Treat yourself to some Limoges
"When you say it's Limoges, everyone in France understands that it’s all about porcelain! the most beautiful of which any table in the world can be proud "(Courrier du Centre, May 20, 1929).
Why did porcelain settle in Limoges? This question, asked by most visitors to Limoges, leads to a few details.
The eighteenth century was the century of porcelain par excellence. The taste for this matter spread throughout all the princely courts of Europe thanks to the commerce developed by the various shipping companies which then linked Europe with the Far East. To compete with the white and translucent ceramic from China, it was necessary to use a particular clay, kaolin known and used by the Chinese since the beginning of the Christian era. In Europe it was the Germans who had the chance to be the first to find in 1709 this precious material, so precious that some do not hesitate to call it "white gold". Prince Auguste le Fort, Grand Elector of Saxony, conceived a real passion for it, bringing with him many other princes who incited the creation of porcelain manufactures in their countries.
France did not stay away from this craze. In the absence of deposits, it developed, after Italy, porcelain without kaolin. This one, less white and more fragile, was called soft porcelain. In the eighteenth century it became the French porcelain par excellence, remarkable specialty of the famous royal manufacture of Sèvres. This highly admired production did not prevent us from wanting to find kaolin in France too. That is why each provincial Intendant had received samples to participate in this research. The discovery made in 1768 in Saint-Yrieux-la-Perche, about thirty kilometers south of Limoges, was not just the result of chance.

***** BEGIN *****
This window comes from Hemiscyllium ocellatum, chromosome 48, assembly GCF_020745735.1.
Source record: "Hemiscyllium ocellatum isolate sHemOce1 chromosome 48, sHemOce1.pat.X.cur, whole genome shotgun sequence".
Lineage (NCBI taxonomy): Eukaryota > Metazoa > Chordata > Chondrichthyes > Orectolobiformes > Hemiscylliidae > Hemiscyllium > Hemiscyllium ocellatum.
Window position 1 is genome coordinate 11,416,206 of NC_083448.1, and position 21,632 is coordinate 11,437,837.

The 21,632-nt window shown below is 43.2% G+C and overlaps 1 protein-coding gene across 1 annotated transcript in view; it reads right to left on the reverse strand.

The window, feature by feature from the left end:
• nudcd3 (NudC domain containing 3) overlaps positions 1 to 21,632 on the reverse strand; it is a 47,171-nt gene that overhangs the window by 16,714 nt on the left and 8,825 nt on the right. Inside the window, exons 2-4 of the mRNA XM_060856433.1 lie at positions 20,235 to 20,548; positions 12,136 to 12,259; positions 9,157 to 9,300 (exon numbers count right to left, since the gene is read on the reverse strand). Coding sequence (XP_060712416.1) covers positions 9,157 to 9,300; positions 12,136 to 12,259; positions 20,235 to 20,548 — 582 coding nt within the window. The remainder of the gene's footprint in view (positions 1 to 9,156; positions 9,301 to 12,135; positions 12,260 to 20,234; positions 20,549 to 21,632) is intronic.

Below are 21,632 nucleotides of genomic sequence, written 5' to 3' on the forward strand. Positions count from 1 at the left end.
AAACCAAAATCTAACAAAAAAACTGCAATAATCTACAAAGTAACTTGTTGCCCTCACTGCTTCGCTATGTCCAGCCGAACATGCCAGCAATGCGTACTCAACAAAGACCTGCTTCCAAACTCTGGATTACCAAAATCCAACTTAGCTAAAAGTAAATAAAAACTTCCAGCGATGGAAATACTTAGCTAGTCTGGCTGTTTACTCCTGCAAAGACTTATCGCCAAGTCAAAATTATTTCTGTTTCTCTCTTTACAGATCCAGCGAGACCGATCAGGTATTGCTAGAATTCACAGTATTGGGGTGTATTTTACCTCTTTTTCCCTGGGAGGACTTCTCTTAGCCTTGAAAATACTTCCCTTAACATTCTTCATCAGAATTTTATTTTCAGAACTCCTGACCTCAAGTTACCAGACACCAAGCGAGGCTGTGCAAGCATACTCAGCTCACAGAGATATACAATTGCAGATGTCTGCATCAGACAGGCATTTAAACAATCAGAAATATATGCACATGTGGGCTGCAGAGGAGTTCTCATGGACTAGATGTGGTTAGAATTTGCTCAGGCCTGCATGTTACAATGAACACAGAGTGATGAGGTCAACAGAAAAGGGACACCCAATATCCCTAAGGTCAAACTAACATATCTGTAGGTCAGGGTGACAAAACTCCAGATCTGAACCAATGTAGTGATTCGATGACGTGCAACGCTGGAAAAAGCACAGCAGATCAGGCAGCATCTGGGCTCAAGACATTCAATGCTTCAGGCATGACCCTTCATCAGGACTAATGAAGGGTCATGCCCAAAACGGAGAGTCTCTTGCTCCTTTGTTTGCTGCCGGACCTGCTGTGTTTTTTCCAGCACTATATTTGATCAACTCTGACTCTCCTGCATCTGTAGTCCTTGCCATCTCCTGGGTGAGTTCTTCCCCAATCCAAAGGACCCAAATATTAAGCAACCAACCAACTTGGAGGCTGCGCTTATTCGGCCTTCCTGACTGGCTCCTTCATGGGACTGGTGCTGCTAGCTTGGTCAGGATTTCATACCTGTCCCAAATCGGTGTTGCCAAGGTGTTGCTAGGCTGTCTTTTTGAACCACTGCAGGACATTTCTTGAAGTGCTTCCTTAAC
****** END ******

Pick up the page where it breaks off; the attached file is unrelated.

It was also the result of sometimes equivocal relations between a cultivated Bordeaux apothecary, and author of a number of previous discoveries, Marc Antoine Villaris, and doctor Darnet, living in the village of Saint-Yrieux. The apothecary immediately realized that the fine, white clay found on these lands, which legend has claimed to be used for washing, was kaolin. To manufacture a porcelain similar to that from the East, it was necessary - as it is still today - to mix kaolin with two other indispensable materials: quartz and feldspar, which were also found in this granite region. In addition to these indispensable materials, the basement of the Limousin region also contained metals whose oxides make it possible to obtain colors for ceramics, for example gold, copper, iron, manganese, etc.
Although the Sèvres factory was the first to produce kaolinic porcelain, or hard porcelain, Limoges quickly followed after a few men joined forces to found a porcelain factory in Limoges.
In the eighteenth century porcelain was a rare, expensive and therefore destined for a real boom in the nineteenth century, when it was introduced on the bourgeois tables ...
By Chantal Meslin-Perrier « La Porcelaine de Limoges »
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